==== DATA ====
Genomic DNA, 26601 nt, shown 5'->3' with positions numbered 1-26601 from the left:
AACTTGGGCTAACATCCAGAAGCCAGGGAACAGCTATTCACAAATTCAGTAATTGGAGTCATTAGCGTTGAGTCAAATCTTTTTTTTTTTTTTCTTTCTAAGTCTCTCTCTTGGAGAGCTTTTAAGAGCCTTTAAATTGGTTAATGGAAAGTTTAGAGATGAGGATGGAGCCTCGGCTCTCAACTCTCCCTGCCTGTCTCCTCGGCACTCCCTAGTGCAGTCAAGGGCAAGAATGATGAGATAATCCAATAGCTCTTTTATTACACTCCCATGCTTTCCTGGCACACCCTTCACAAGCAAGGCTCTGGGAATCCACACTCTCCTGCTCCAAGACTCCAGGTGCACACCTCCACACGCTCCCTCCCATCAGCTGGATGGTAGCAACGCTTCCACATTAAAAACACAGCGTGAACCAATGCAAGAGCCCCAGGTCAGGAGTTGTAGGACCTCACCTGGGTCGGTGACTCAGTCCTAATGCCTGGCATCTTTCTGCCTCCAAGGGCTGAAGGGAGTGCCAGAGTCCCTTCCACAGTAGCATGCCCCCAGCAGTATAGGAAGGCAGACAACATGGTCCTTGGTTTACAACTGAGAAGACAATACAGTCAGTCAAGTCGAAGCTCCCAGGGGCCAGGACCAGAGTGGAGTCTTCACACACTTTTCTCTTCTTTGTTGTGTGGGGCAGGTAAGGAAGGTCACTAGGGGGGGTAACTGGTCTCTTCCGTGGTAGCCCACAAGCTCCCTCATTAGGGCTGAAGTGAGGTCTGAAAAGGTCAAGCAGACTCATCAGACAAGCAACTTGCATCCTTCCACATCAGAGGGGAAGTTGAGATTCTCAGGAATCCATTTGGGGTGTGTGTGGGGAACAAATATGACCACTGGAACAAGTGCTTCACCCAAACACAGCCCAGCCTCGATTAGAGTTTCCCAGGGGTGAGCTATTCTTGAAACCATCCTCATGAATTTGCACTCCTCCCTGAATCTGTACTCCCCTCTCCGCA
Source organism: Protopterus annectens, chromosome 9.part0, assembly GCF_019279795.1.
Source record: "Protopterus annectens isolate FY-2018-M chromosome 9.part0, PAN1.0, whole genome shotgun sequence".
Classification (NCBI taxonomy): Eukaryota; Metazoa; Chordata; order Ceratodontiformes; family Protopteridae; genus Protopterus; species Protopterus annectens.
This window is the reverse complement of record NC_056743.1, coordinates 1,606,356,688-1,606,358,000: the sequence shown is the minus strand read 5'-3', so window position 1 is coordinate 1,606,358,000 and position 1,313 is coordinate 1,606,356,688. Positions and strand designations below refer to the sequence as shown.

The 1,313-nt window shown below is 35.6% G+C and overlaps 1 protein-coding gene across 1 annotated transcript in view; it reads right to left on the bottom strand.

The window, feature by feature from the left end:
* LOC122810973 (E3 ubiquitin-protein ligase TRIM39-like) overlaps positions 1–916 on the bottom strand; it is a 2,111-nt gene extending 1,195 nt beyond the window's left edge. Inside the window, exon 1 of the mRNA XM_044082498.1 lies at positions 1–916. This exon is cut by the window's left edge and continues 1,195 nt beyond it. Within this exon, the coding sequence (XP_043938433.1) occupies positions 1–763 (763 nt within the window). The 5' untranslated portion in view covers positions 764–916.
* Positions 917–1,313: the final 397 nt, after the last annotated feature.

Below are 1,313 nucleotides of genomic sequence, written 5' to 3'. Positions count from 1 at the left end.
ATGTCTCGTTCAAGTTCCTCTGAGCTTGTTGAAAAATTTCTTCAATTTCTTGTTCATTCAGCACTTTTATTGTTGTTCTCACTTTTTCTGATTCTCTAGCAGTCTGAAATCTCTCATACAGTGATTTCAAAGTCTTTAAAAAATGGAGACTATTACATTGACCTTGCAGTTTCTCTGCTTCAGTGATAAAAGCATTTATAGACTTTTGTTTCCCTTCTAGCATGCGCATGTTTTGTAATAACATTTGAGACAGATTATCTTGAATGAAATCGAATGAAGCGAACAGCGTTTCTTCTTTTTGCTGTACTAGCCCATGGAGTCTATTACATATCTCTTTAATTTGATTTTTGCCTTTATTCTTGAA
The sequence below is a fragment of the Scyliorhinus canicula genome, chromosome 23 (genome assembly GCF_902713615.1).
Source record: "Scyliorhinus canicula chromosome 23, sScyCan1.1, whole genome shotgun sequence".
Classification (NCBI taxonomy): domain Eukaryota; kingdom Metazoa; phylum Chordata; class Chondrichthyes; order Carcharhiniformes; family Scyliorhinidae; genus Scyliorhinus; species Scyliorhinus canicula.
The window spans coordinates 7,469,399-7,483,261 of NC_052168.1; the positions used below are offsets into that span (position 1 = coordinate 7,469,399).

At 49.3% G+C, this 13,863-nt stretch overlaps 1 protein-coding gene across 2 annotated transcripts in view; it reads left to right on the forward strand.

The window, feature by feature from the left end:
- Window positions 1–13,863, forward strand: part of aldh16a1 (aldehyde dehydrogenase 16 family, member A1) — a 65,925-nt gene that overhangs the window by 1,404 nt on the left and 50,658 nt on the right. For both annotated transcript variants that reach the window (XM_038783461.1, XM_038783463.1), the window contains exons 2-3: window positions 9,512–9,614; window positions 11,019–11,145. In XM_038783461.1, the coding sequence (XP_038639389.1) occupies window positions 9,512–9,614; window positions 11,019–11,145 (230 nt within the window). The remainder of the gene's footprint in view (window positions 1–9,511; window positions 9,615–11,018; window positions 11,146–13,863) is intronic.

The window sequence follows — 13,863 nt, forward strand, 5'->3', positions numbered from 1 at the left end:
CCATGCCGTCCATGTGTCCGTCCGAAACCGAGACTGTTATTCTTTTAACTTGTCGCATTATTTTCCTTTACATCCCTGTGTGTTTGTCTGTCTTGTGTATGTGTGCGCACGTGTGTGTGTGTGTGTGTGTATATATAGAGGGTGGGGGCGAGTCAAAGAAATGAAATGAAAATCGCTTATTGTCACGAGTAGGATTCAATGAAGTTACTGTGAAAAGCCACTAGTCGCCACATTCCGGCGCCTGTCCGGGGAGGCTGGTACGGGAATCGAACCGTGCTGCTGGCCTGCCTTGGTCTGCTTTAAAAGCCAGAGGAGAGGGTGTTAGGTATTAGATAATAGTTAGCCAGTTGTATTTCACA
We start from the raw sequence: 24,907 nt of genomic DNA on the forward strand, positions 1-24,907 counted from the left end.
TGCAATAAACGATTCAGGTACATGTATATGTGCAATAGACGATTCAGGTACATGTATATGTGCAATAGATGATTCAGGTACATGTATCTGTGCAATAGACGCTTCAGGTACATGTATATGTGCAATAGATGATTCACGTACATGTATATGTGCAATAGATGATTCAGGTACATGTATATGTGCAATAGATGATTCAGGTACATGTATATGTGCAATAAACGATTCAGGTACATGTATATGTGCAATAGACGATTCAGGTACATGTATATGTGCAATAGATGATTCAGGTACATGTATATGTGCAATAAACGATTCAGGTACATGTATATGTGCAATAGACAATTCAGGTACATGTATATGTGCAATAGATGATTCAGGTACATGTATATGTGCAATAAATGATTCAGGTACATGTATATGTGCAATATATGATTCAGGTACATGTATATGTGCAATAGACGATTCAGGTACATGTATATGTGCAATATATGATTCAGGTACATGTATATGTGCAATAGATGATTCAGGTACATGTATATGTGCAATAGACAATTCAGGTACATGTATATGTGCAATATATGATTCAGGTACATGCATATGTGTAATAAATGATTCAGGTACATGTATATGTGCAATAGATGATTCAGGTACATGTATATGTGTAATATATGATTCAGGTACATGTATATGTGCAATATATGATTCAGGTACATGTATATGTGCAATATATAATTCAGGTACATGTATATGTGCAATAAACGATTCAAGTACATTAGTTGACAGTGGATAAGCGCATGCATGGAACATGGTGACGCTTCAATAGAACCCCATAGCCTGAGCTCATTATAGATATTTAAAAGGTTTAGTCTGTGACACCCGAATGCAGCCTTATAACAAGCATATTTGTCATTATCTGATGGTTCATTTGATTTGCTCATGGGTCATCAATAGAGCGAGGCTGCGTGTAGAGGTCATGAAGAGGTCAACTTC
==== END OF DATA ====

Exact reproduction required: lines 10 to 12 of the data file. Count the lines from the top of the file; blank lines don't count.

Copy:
* Positions 917–1,313: the final 397 nt, after the last annotated feature.

Below are 1,313 nucleotides of genomic sequence, written 5' to 3'. Positions count from 1 at the left end.
ATGTCTCGTTCAAGTTCCTCTGAGCTTGTTGAAAAATTTCTTCAATTTCTTGTTCATTCAGCACTTTTATTGTTGTTCTCACTTTTTCTGATTCTCTAGCAGTCTGAAATCTCTCATACAGTGATTTCAAAGTCTTTAAAAAATGGAGACTATTACATTGACCTTGCAGTTTCTCTGCTTCAGTGATAAAAGCATTTATAGACTTTTGTTTCCCTTCTAGCATGCGCATGTTTTGTAATAACATTTGAGACAGATTATCTTGAATGAAATCGAATGAAGCGAACAGCGTTTCTTCTTTTTGCTGTACTAGCCCATGGAGTCTATTACATATCTCTTTAATTTGATTTTTGCCTTTATTCTTGAA